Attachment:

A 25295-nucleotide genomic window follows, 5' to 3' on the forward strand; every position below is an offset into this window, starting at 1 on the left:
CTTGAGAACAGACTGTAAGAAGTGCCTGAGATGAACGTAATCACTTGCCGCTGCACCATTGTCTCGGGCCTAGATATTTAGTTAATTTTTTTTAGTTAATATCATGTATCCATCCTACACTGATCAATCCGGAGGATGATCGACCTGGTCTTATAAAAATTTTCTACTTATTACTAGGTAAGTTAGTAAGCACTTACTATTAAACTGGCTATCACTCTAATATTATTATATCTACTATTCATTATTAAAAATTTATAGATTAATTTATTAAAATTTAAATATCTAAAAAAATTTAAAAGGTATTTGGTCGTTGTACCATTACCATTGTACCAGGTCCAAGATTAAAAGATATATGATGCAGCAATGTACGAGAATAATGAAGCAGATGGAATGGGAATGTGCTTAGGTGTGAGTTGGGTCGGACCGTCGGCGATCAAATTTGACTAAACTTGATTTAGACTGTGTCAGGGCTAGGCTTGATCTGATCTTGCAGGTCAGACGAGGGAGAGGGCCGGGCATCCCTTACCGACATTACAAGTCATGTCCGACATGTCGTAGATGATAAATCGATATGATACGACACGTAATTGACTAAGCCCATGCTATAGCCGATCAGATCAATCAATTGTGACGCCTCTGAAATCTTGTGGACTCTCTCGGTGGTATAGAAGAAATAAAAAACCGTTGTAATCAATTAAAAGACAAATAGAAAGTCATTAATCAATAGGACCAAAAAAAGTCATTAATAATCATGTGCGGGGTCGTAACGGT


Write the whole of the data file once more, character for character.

A 25295-nucleotide genomic window follows, 5' to 3' on the forward strand; every position below is an offset into this window, starting at 1 on the left:
CTTGAGAACAGACTGTAAGAAGTGCCTGAGATGAACGTAATCACTTGCCGCTGCACCATTGTCTCGGGCCTAGATATTTAGTTAATTTTTTTTAGTTAATATCATGTATCCATCCTACACTGATCAATCCGGAGGATGATCGACCTGGTCTTATAAAAATTTTCTACTTATTACTAGGTAAGTTAGTAAGCACTTACTATTAAACTGGCTATCACTCTAATATTATTATATCTACTATTCATTATTAAAAATTTATAGATTAATTTATTAAAATTTAAATATCTAAAAAAATTTAAAAGGTATTTGGTCGTTGTACCATTACCATTGTACCAGGTCCAAGATTAAAAGATATATGATGCAGCAATGTACGAGAATAATGAAGCAGATGGAATGGGAATGTGCTTAGGTGTGAGTTGGGTCGGACCGTCGGCGATCAAATTTGACTAAACTTGATTTAGACTGTGTCAGGGCTAGGCTTGATCTGATCTTGCAGGTCAGACGAGGGAGAGGGCCGGGCATCCCTTACCGACATTACAAGTCATGTCCGACATGTCGTAGATGATAAATCGATATGATACGACACGTAATTGACTAAGCCCATGCTATAGCCGATCAGATCAATCAATTGTGACGCCTCTGAAATCTTGTGGACTCTCTCGGTGGTATAGAAGAAATAAAAAACCGTTGTAATCAATTAAAAGACAAATAGAAAGTCATTAATCAATAGGACCAAAAAAAGTCATTAATAATCATGTGCGGGGTCGTAACGGT